Providing the parties with the correct information about their respective rights and responsibilities will often solve such a dispute. In the above example, the property manager should not only inform the upstairs unit owner that there is a noise complaint, but also, should clarify how much noise is generally permitted. As well, the downstairs unit owner must understand that the right to be free from disturbing noise does not confer a right to silence. Finally, the property manager must explain to the downstairs unit owner that he or she has an absolute duty to pay common expenses to the condominium corporation.
The above example demonstrates how a condominium corporation’s property manager or board may be able to resolve most disputes. By clarifying the parties’ respective rights and responsibilities, they can be persuaded to change their behaviour accordingly.
However, it is more difficult to solve disputes when the parties disagree as to what has occurred. Property managers and boards of directors are ill-equipped to carry out after-the-fact investigations. This is especially true where there has been a turnover of the property manager and board positions.
To avoid the problems involved with piecing together the facts months and sometimes years later, property managers and boards of directors should strive to keep detailed records. For example, complaints should be received in writing. If a complaint is received orally, it should be confirmed in writing and recorded in detail.
The Early Consultation
Property managers ought to take pride in the fact that they are responsible for solving nearly all disputes in condominium communities. If, despite the property manager’s best efforts, the dispute cannot be resolved, the file may be turned over to the solicitors. This is a common approach, but it is not the only approach.
What if, instead, the property manager sought an early consultation with the solicitor? That is, before taking steps to resolve the matter, the property manager has the option to make a quick consultative call to the condominium corporation’s solicitors. The purpose of the call is not to hand-off the matter, but rather, to ask for some advice and to get a view as to where the parties actually stand.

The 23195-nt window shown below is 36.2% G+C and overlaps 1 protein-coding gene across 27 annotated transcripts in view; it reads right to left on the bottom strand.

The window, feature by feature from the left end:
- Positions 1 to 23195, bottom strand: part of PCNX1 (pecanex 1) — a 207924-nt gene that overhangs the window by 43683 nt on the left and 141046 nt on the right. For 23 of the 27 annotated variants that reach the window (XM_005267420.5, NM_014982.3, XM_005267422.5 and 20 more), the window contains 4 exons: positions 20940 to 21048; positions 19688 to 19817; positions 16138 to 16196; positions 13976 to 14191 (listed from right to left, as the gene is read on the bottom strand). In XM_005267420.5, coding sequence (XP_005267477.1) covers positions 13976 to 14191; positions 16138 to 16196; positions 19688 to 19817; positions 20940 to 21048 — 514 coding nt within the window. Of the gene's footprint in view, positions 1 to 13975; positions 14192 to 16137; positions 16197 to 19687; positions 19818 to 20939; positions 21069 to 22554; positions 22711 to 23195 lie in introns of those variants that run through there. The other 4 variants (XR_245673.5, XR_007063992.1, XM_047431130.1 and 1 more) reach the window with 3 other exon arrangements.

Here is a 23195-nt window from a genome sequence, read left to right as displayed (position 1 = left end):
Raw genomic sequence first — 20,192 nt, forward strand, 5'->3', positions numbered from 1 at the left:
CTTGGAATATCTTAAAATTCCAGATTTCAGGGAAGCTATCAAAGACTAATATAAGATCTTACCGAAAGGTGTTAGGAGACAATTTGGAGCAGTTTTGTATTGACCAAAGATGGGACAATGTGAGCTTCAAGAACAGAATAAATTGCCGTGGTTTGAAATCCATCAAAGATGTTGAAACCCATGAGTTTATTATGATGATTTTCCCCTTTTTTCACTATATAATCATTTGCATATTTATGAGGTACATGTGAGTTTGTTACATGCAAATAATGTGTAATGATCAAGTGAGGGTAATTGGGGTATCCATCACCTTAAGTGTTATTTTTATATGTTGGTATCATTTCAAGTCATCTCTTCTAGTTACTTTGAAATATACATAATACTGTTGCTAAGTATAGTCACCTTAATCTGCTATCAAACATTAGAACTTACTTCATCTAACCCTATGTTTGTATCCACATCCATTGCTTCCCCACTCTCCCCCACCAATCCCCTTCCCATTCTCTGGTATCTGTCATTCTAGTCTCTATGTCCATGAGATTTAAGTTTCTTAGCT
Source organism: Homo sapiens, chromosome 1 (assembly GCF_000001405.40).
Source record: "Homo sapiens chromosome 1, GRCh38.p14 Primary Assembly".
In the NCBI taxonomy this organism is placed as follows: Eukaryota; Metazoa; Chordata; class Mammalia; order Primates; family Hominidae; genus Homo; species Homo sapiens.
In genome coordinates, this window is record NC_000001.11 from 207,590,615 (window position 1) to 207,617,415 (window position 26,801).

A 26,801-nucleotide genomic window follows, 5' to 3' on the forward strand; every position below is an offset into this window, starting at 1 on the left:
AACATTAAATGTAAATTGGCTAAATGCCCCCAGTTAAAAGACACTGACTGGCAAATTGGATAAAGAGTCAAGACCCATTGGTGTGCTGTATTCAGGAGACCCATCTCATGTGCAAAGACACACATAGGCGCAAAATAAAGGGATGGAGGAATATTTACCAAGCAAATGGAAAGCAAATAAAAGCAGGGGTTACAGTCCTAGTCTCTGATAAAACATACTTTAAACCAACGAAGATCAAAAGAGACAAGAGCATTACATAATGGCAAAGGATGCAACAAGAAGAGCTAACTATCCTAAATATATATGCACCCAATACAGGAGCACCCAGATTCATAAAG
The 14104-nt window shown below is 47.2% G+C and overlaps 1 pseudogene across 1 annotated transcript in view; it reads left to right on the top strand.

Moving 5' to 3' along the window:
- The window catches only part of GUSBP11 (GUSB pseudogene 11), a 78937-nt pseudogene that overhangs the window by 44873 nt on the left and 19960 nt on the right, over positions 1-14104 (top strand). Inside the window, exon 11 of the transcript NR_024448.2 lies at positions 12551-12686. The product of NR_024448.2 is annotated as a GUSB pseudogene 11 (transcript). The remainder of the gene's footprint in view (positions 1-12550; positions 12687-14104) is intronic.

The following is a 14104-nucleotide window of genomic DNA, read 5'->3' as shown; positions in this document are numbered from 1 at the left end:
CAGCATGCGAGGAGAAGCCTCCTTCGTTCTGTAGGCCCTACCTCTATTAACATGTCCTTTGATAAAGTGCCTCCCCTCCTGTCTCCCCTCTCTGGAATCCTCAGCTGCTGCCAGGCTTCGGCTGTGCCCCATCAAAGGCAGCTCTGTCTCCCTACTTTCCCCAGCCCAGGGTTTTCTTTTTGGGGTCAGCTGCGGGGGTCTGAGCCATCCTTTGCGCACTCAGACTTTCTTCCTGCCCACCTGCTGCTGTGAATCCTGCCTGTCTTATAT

Many boards and property managers avoid calling solicitors in order to save money. In my experience, the result is quite the opposite. An early consultation has the potential to save the condominium corporation thousands of dollars and countless hours of the manager’s time. Early consultations are especially important, because the best opportunity to resolve a dispute is when it first arises.
If a solution is proposed after a prolonged conflict, the aggrieved resident will be much less likely to accept it. As the matter drags on, personal differences have the potential to complicate the issues that are in dispute, making it even more difficult to reach a solution that is acceptable to all parties.
Thus, it is crucial that a dispute is handled correctly from the outset. If a resident believes that he or she is being treated fairly by the condominium corporation, then he or she will be more likely to accept a proposed solution, even if such a proposal is contrary to the resident’s original position.